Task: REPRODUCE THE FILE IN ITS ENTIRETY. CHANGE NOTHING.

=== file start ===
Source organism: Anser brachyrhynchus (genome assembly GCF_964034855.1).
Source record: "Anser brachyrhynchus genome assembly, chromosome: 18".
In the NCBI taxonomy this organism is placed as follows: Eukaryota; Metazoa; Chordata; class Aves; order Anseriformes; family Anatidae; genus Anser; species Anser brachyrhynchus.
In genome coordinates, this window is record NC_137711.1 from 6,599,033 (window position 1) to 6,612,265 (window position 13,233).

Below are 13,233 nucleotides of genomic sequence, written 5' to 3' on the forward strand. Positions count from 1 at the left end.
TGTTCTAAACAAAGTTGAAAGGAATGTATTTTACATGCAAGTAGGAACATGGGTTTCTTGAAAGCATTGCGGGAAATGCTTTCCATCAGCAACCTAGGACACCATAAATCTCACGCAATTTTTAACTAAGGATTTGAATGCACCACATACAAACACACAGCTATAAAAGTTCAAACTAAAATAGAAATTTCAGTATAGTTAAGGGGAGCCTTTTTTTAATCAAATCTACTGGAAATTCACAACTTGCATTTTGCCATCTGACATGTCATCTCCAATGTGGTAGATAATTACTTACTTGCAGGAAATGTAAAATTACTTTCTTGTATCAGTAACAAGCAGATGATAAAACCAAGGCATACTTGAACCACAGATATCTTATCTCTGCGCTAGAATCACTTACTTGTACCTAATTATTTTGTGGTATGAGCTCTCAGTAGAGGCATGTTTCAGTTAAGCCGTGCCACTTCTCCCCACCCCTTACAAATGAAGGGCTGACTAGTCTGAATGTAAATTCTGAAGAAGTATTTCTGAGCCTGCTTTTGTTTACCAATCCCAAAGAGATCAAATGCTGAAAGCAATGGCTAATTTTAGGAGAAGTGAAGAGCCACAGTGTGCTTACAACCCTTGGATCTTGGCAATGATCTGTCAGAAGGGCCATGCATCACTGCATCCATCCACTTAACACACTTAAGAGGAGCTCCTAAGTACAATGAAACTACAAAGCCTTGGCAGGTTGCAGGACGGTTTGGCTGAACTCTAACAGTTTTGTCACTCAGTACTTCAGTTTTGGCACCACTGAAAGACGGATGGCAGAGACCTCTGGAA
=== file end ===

Source organism: Anser brachyrhynchus (genome assembly GCF_964034855.1).
Source record: "Anser brachyrhynchus genome assembly, chromosome: 18".
In the NCBI taxonomy this organism is placed as follows: Eukaryota; Metazoa; Chordata; class Aves; order Anseriformes; family Anatidae; genus Anser; species Anser brachyrhynchus.
In genome coordinates, this window is record NC_137711.1 from 6,599,033 (window position 1) to 6,612,265 (window position 13,233).

Below are 13,233 nucleotides of genomic sequence, written 5' to 3' on the forward strand. Positions count from 1 at the left end.
TGTTCTAAACAAAGTTGAAAGGAATGTATTTTACATGCAAGTAGGAACATGGGTTTCTTGAAAGCATTGCGGGAAATGCTTTCCATCAGCAACCTAGGACACCATAAATCTCACGCAATTTTTAACTAAGGATTTGAATGCACCACATACAAACACACAGCTATAAAAGTTCAAACTAAAATAGAAATTTCAGTATAGTTAAGGGGAGCCTTTTTTTAATCAAATCTACTGGAAATTCACAACTTGCATTTTGCCATCTGACATGTCATCTCCAATGTGGTAGATAATTACTTACTTGCAGGAAATGTAAAATTACTTTCTTGTATCAGTAACAAGCAGATGATAAAACCAAGGCATACTTGAACCACAGATATCTTATCTCTGCGCTAGAATCACTTACTTGTACCTAATTATTTTGTGGTATGAGCTCTCAGTAGAGGCATGTTTCAGTTAAGCCGTGCCACTTCTCCCCACCCCTTACAAATGAAGGGCTGACTAGTCTGAATGTAAATTCTGAAGAAGTATTTCTGAGCCTGCTTTTGTTTACCAATCCCAAAGAGATCAAATGCTGAAAGCAATGGCTAATTTTAGGAGAAGTGAAGAGCCACAGTGTGCTTACAACCCTTGGATCTTGGCAATGATCTGTCAGAAGGGCCATGCATCACTGCATCCATCCACTTAACACACTTAAGAGGAGCTCCTAAGTACAATGAAACTACAAAGCCTTGGCAGGTTGCAGGACGGTTTGGCTGAACTCTAACAGTTTTGTCACTCAGTACTTCAGTTTTGGCACCACTGAAAGACGGATGGCAGAGACCTCTGGAA